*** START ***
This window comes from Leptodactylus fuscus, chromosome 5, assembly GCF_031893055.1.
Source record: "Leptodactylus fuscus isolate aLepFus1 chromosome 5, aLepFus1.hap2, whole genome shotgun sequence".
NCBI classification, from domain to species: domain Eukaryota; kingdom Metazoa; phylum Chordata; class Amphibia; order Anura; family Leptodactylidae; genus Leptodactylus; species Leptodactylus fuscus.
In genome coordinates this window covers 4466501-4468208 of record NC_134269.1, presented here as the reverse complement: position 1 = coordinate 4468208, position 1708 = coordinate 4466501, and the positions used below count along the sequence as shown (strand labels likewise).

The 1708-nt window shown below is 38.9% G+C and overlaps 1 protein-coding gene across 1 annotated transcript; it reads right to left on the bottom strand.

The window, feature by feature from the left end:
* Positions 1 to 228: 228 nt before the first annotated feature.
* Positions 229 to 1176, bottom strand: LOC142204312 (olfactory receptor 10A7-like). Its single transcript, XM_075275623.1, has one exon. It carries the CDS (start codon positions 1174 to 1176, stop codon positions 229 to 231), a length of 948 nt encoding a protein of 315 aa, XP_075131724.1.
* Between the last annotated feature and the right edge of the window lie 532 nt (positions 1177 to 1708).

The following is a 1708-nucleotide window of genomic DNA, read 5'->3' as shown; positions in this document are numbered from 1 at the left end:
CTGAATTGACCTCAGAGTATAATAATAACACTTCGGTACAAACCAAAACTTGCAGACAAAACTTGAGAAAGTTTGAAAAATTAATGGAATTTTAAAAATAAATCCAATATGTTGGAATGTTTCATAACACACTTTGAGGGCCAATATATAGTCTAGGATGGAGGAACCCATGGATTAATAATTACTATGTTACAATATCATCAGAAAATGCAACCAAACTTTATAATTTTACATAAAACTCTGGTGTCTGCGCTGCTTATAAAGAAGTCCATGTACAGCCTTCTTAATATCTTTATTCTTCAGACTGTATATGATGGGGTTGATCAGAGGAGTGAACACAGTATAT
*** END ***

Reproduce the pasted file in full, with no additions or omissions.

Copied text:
This window comes from Leptodactylus fuscus, chromosome 5, assembly GCF_031893055.1.
Source record: "Leptodactylus fuscus isolate aLepFus1 chromosome 5, aLepFus1.hap2, whole genome shotgun sequence".
NCBI classification, from domain to species: domain Eukaryota; kingdom Metazoa; phylum Chordata; class Amphibia; order Anura; family Leptodactylidae; genus Leptodactylus; species Leptodactylus fuscus.
In genome coordinates this window covers 4466501-4468208 of record NC_134269.1, presented here as the reverse complement: position 1 = coordinate 4468208, position 1708 = coordinate 4466501, and the positions used below count along the sequence as shown (strand labels likewise).

The 1708-nt window shown below is 38.9% G+C and overlaps 1 protein-coding gene across 1 annotated transcript; it reads right to left on the bottom strand.

The window, feature by feature from the left end:
* Positions 1 to 228: 228 nt before the first annotated feature.
* Positions 229 to 1176, bottom strand: LOC142204312 (olfactory receptor 10A7-like). Its single transcript, XM_075275623.1, has one exon. It carries the CDS (start codon positions 1174 to 1176, stop codon positions 229 to 231), a length of 948 nt encoding a protein of 315 aa, XP_075131724.1.
* Between the last annotated feature and the right edge of the window lie 532 nt (positions 1177 to 1708).

The following is a 1708-nucleotide window of genomic DNA, read 5'->3' as shown; positions in this document are numbered from 1 at the left end:
CTGAATTGACCTCAGAGTATAATAATAACACTTCGGTACAAACCAAAACTTGCAGACAAAACTTGAGAAAGTTTGAAAAATTAATGGAATTTTAAAAATAAATCCAATATGTTGGAATGTTTCATAACACACTTTGAGGGCCAATATATAGTCTAGGATGGAGGAACCCATGGATTAATAATTACTATGTTACAATATCATCAGAAAATGCAACCAAACTTTATAATTTTACATAAAACTCTGGTGTCTGCGCTGCTTATAAAGAAGTCCATGTACAGCCTTCTTAATATCTTTATTCTTCAGACTGTATATGATGGGGTTGATCAGAGGAGTGAACACAGTATAT